On Monday, Cisco’s 20-year CEO John Chambers officially retires from the corner office to become executive chairman.
He keeps saying that he’s not going to be secretly still running the company (though many people inside Cisco don’t fully believe that, yet).
His role, he says, will be “wing man” to new CEO Chuck Robbins.
It appears Chambers means that quite literally. In an interview with Daniel Thomas at the Financial Times, Chambers said he’s spent the last month of his tenure flying around Europe.
Chambers owns his own plane, and he charges the company when he uses it for business travel like rank-and-file employees charges for mileage when driving their cars driving to meetings.
As the FT’s Daniel Thomas reports:
It is Europe that is now in focus for Mr Chambers. He has spent the past month meeting national leaders on a regional tour to announce investments in the so-called internet of things — the billions of devices with online connectivity that are aimed at improving areas such as healthcare and transport.
Cisco predicts that 50 billion devices will be connected by 2020 and 500 billion by 2030, as “smarter” internet-enabled equipment is introduced.
Europe has actually been one of Cisco’s’ stronger markets, growing for the past six quarters, Chambers said in May. (It is China that’s been giving Cisco a belly-ache.)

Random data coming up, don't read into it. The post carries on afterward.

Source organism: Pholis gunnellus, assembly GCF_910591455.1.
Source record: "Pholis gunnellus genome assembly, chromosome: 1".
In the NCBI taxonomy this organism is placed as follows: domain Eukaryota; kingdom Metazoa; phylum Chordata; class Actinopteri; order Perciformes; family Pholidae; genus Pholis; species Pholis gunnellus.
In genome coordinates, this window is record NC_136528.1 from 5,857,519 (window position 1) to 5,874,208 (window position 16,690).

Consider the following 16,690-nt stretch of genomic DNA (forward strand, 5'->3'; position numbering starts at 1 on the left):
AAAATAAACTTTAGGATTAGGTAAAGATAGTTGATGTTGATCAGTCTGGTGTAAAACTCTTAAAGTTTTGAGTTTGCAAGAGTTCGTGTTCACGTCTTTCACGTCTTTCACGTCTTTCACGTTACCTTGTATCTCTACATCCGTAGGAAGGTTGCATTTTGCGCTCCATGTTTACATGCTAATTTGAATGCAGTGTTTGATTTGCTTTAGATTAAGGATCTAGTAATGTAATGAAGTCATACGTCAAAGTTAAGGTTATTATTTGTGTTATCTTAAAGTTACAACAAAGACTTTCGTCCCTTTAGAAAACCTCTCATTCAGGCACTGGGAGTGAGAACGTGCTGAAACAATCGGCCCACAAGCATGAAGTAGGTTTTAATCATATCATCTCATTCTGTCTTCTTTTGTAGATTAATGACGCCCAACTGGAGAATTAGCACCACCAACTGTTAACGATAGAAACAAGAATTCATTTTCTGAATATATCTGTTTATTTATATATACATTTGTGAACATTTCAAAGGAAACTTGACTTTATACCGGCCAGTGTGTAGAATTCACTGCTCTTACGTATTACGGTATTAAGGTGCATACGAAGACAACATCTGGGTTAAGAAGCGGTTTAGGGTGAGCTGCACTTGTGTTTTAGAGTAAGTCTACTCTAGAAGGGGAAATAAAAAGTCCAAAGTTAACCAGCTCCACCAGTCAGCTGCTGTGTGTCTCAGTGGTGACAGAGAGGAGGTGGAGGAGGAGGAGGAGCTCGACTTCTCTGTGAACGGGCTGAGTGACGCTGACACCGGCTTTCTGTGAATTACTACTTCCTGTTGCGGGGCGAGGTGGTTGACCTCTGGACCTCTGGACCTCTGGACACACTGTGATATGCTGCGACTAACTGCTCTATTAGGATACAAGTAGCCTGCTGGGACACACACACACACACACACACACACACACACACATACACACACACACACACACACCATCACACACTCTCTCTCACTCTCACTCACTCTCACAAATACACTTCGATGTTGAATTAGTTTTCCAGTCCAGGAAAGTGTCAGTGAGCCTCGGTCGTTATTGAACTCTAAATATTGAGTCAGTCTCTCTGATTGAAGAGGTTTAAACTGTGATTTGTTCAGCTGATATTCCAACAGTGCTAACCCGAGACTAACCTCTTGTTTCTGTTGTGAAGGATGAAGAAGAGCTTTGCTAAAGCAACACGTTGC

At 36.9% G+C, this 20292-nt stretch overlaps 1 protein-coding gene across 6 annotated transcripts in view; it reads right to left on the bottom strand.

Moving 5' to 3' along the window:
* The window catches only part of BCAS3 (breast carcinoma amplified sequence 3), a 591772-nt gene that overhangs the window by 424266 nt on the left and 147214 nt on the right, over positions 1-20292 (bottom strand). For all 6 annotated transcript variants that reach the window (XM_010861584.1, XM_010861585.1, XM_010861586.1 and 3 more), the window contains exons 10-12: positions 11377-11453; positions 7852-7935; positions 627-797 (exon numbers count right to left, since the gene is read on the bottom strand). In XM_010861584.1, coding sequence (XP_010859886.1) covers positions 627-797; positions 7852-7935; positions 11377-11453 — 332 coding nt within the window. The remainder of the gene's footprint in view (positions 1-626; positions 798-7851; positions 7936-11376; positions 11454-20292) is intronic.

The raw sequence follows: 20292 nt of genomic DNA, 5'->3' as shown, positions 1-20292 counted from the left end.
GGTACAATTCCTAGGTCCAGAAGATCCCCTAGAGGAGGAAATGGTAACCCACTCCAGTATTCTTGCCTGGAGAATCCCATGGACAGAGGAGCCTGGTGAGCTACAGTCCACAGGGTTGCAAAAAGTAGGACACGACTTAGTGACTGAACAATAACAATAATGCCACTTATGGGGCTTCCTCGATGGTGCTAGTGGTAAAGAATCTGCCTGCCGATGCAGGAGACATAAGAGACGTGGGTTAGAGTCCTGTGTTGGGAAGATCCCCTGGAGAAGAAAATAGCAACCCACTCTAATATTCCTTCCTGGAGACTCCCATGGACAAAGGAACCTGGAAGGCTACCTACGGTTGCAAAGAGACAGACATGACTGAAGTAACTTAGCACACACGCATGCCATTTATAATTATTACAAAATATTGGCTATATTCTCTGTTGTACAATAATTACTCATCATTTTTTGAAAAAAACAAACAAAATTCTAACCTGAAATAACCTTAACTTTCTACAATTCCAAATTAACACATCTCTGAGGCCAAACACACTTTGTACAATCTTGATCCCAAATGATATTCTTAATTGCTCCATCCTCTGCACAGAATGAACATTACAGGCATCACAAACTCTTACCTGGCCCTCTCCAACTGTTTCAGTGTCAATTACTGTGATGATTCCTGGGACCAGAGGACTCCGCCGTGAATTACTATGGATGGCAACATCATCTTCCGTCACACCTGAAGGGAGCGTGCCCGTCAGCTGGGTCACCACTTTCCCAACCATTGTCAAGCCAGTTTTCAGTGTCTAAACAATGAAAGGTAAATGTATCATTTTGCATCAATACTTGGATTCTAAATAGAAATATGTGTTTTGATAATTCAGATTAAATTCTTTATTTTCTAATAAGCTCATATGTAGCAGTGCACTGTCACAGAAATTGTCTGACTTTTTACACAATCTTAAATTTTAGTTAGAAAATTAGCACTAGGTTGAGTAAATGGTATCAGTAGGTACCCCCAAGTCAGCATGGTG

But one of Chambers favourite things to do is to fly around meeting with world leaders sharing his vision for the future and Cisco’s roll in it.
Right now, he’s focused on ensuring that as billions of devices join the internet, they do so on an internet that is still using mostly Cisco equipment. But that’s not a given. Many of these devices will be joining the internet thanks to cloud computing and many of the largest cloud computing vendors (Amazon, Google) use few of Cisco’s equipment. They tend to use lower-cost alternatives.
Chambers’ latest tactic is a fire-and-brimstone warning. The internet of things will change the business world, he says, and those who miss it won’t survive.
“Forty per cent of the companies in the UK will not exist in a meaningful way in the next 10 years — same thing true in the US,” he says. He’s been giving this same apocalypse warning since the company’s giant customer conference in June.
So, Chambers is out there, talking about the internet of things, making investments to ensure Cisco’s place in it, and doing his wing man duties from the comfort of his own plane.
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